Matt Flynn knows how bad it looked. He lived it.
“Obviously we have to play better on offense,” the Green Bay Packers backup quarterback said Wednesday. “That was awful.”
Yes, yes it was. And if the Packers have any chance of clinging to their thread of postseason life, Flynn and the offense can’t have a repeat performance Sunday against the Atlanta Falcons at Lambeau Field.
With starter Aaron Rodgers likely to miss his fifth consecutive game with the fractured left collarbone he suffered Nov. 4 – Rodgers underwent x-rays and a CT scan earlier this week and the scan did not result in him being medically cleared for game action, although he did practice Wednesday on a limited basis – Flynn is expected to get the chance to redeem himself after a horrendous Thanksgiving Day showing.
After completing just 10 of 20 passes for 139 yards with no touchdowns, one interception, one lost fumble and seven sacks (including one for a safety) for a passer rating of 51.9 in the Packers’ embarrassing 40-10 loss to the Detroit Lions at Ford Field, Flynn took all the starter’s reps in practice Wednesday – ahead of Scott Tolzien – and is poised to start his second straight game.
And you can bet the Falcons will come in with the same attitude as the Lions had: We dare you to throw the ball.
The days of Rodgers facing constant two-high safety looks while defenses ignored the Packers’ non-threatening run game and focused on stopping the Packers’ aerial attack are on hold. With Tolzien in his two starts and with Flynn now, defenses have stacked the box with eight defenders with the intent of stuffing running back Eddie Lacy, unimpressed with Rodgers’ backups’ ability to throw the ball.
The Packers have not officially ruled Rodgers out, but that word could come as early as Friday. Rodgers said himself Wednesday that being a game-time decision wouldn’t be fair to Flynn.
Because Flynn’s first two starts with the Packers – a gutty performance at New England just before the Packers’ run to Super Bowl XLV took off in 2010, and a record-setting performance in their 2011 regular-season finale with Rodgers serving as the first-half play-caller – were more than solid efforts, the Packers hope he looks more like that guy than he did against the Lions.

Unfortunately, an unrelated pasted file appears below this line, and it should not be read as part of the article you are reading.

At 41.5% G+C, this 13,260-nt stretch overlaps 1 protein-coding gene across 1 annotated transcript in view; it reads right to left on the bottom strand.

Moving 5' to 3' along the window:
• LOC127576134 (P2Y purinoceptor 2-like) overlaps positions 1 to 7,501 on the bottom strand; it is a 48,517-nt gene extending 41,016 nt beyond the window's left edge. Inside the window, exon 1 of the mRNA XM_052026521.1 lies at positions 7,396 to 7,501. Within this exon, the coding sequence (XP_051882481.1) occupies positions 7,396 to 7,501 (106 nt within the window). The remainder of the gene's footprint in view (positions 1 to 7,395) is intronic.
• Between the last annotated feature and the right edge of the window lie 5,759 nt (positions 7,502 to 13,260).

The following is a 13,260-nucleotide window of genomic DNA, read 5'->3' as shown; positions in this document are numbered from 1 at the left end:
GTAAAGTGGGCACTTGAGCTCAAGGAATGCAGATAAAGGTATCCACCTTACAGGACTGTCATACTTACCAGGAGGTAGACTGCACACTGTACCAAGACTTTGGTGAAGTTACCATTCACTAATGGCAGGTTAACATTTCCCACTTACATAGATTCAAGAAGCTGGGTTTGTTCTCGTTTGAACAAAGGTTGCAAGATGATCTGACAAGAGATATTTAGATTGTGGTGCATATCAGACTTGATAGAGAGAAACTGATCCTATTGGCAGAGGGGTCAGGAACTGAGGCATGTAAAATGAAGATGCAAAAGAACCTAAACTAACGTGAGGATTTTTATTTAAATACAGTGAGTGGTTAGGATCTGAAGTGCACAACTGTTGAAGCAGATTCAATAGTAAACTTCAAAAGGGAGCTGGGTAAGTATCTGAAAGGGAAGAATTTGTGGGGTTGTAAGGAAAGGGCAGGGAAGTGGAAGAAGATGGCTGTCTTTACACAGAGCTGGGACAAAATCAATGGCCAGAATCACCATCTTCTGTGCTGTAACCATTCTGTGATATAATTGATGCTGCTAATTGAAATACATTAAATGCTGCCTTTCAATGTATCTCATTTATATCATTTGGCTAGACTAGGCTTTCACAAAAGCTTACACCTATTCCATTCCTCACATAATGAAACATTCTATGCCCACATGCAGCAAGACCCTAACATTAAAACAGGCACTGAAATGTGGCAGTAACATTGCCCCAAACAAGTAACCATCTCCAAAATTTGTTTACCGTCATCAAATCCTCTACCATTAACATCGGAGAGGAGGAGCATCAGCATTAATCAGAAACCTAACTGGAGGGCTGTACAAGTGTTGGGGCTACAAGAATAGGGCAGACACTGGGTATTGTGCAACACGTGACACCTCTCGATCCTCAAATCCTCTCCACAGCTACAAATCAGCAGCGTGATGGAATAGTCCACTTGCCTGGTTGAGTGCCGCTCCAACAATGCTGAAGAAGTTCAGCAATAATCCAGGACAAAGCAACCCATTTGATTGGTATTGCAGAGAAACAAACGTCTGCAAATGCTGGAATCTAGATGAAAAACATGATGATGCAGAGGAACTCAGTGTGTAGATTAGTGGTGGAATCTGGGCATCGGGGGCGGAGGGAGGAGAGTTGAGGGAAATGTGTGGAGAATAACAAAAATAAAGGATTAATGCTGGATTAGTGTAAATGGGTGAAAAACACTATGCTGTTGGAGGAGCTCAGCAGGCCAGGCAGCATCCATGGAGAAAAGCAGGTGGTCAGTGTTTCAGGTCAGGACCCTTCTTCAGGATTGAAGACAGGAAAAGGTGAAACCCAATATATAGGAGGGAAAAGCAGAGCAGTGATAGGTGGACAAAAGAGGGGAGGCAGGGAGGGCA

Although Falcons coach Mike Smith said in a conference call with Wisconsin reporters that he’s prepping his team to face Rodgers, you can rest assured he’s also conjured up a stop-the-run game-plan for if Flynn gets the call.
“People are going to load the box, we have to make them respect the pass,” Flynn said Wednesday. “We just have to execute. That’s what it comes down to – execution. Obviously, if people are loading the box on you, you’ve got to throw it and make them get out of it.
“I don’t think the mind-set is we have to throw deep. We just have to make them respect the pass, whatever that is. Take what they give us, whether that’s quick throws, deep throws, whatever it is. You have to make people respect the throw again.”
There were times against the Lions when one wondered if Flynn was capable of making the downfield throws that would demand a defense’s respect. He had problems with his right (throwing) elbow during his disappointing stint with the Seattle Seahawks after leaving the Packers as an unrestricted free agent in March 2012, but Flynn insisted Wednesday that the severe tendinitis that plagued him in Seattle and still bothered him in Oakland earlier this year is no longer a factor.
He wouldn’t say that the elbow is tendinitis-free, but he was adamant that there is nothing structurally wrong with his elbow and that suggestions that he might need it surgically repaired – including the possibility of Tommy John reconstructive surgery – were wholly inaccurate.